Mix one tablespoon of castile or liquid dish soap with one quart of lukewarm water. Either spray the plant using a spray bottle or dip a clean cloth into the soap and water solution and wipe down the leaves. Don’t forget the underside of the leaves.

It’s a good idea to repeat the treatment every few days for two weeks to be sure you’re killing the mature mites and their eggs. You need to disrupt the breeding cycle.

Once you’ve effectively gotten rid of the mites, it’s a good idea to spray the plant down again with water. This will remove any soap build-up on the leaves.

Neem Oil

Neem oil is a natural product that takes care of all kinds of pests, including spider mites. An evergreen tree native to many parts of India, neem is a popular natural pest control. The oil from the fruit and flowers of this tree are used to make neem oil.

When choosing a neem oil, read the package. Many popular brands have added insecticides or chemicals in them you don’t want to use. Look for 100% neem oil.

Again, you’ll want to spray the plant’s leaves thoroughly, being sure you reach the underside. Repeat as mentioned above, and finally, rinse the leaves in the sink or shower once you’ve finished the treatment.  

Be Patient

It’s tough to find a plant in rough shape and nurse it back to health.

Just remember, those pesky mites were there for a long time before your plant got to a point where you could see the damage. It’s going to take time for the plant to heal and bounce back. Be diligent in checking the plant for signs of new or continued infestation, and be patient while it heals.

How To Prevent Spider Mites

Because of spider mites’ natural prevalence, the best way to avoid an infestation is to prevent one.

Create the Right Environment

Spider mites prefer a dry environment, so the best way to keep them off your plants is to create a more humid environment. As most houseplants are tropical, they’ll appreciate this and thrive.

Misting your plants regularly with a plant mister is a great way to do this. Another easy solution is to set up a humidifier in the room with your plants.

Using a warm-mist humidifier, especially in the winter, will keep your plants super happy.

A warm-mist humidifier set up near a plant stand filled with plants.
A warm-mist humidifier has benefits for you and your plants.

This past fall, I set up two warm-mist humidifiers in my home, one on either end of the house. Not only are my plants happier, but I’m happier too. The house stays warmer, as moist air holds heat more effectively. And I sleep better because I can breathe easier.

Humidifiers are a win-win for everyone.

Inspect Your Plants Regularly

Make a point of checking your plant’s health regularly. You can set a reminder on your calendar or make it part of your watering routine. (And you should have a watering routine.)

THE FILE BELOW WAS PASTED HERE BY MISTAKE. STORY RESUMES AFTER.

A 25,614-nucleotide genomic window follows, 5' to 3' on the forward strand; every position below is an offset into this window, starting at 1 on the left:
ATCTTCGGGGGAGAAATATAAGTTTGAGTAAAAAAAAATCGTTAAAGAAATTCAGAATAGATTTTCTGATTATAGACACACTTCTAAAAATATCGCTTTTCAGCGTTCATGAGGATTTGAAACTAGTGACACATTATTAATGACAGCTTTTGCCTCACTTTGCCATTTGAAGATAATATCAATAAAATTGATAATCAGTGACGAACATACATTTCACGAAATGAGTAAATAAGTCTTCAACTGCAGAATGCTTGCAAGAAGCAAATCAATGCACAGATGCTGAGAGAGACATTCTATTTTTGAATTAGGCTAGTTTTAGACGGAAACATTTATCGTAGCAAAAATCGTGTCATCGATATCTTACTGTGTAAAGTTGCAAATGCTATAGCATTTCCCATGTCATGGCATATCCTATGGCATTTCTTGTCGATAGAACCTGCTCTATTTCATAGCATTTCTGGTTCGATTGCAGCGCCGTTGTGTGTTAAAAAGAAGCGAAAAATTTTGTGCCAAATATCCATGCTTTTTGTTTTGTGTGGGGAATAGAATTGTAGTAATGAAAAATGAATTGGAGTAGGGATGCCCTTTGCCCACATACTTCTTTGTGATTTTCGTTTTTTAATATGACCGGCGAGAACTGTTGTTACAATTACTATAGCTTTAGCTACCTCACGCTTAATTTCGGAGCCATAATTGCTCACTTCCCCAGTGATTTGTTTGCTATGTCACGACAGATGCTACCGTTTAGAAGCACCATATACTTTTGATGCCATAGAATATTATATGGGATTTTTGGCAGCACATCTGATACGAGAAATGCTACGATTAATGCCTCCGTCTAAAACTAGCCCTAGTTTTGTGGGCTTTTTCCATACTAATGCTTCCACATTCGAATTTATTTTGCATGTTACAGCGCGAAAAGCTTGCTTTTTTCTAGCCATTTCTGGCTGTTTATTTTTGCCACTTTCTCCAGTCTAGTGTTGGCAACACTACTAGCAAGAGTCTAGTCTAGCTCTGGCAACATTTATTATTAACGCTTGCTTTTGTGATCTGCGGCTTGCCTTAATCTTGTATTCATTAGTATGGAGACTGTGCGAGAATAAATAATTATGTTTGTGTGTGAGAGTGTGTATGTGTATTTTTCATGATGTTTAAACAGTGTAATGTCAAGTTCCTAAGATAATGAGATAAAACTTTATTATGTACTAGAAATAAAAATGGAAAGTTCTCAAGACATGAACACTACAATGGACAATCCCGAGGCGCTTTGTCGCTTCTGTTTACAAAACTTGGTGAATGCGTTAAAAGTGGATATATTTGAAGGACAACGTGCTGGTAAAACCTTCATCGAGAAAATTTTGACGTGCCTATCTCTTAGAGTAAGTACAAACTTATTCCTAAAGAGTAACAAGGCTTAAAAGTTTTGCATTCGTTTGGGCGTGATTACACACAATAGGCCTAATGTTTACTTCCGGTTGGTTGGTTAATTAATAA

Check the soil, and check the leaves of your plants. Don’t forget to look at the undersides of the leaves and the area around their pots.

Wipe Leaves Down Regularly

I know, it sounds silly, and it’s just one more thing to add to your to-do list. However, wiping down your houseplant’s leaves regularly will do more than keep spider mites away.

Hands are shown using a damp sponge to wipe down the leaves of a monstera.
It’s amazing how much dust houseplants collect, and how much more beautiful they are when regularly wiped clean.

You’re wiping off dust build-up that invites disease and pests. And you’ll be more likely to notice problems before they turn into a big deal.

Not to mention, the leaves look nicer, healthier, greener. And isn’t that the point of keeping houseplants – to beautify your home?

Speaking of here’s 9 Gorgeous But Low-Maintenance Houseplants to Beautify Your Home.

Use a clean damp cloth and gently wipe the leaves, top, and bottom. Now stand back and admire your gorgeous plant.

Spider mites are annoying, and left unchecked, they can kill your favorite houseplant. But with a little time and attention, you can overcome them and even prevent them from being a problem in the first place.

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Tracey Besemer

Hey there, my name is Tracey. I’m the editor-in-chief here at Rural Sprout.

Many of our readers already know me from our popular Sunday newsletters. (You are signed up for our newsletters, right?) Each Sunday, I send a friendly missive from my neck of the woods in Pennsylvania. It’s a bit like sitting on the front porch with a friend, discussing our gardens over a cup of tea.

Originally from upstate NY, I’m now an honorary Pennsylvanian, having lived here for the past 18 years.

I grew up spending weekends on my dad’s off-the-grid homestead, where I spent much of my childhood roaming the woods and getting my hands dirty.

I learned how to do things most little kids haven’t done in over a century.

Whether it was pressing apples in the fall for homemade cider, trudging through the early spring snows of upstate NY to tap trees for maple syrup, or canning everything that grew in the garden in the summer - there were always new adventures with each season.

As an adult, I continue to draw on the skills I learned as a kid. I love my Wi-Fi and knowing pizza is only a phone call away. And I’m okay with never revisiting the adventure that is using an outhouse in the middle of January.

These days, I tend to be almost a homesteader.

I take an eclectic approach to homesteading, utilizing modern convenience where I want and choosing the rustic ways of my childhood as they suit me.

I’m a firm believer in self-sufficiency, no matter where you live, and the power and pride that comes from doing something for yourself.

I’ve always had a garden, even when the only space available was the roof of my apartment building. I’ve been knitting since age seven, and I spin and dye my own wool as well. If you can ferment it, it’s probably in my pantry or on my kitchen counter. And I can’t go more than a few days without a trip into the woods looking for mushrooms, edible plants, or the sound of the wind in the trees.

You can follow my personal (crazy) homesteading adventures on Almost a Homesteader and Instagram as @aahomesteader.

Peace, love, and dirt under your nails,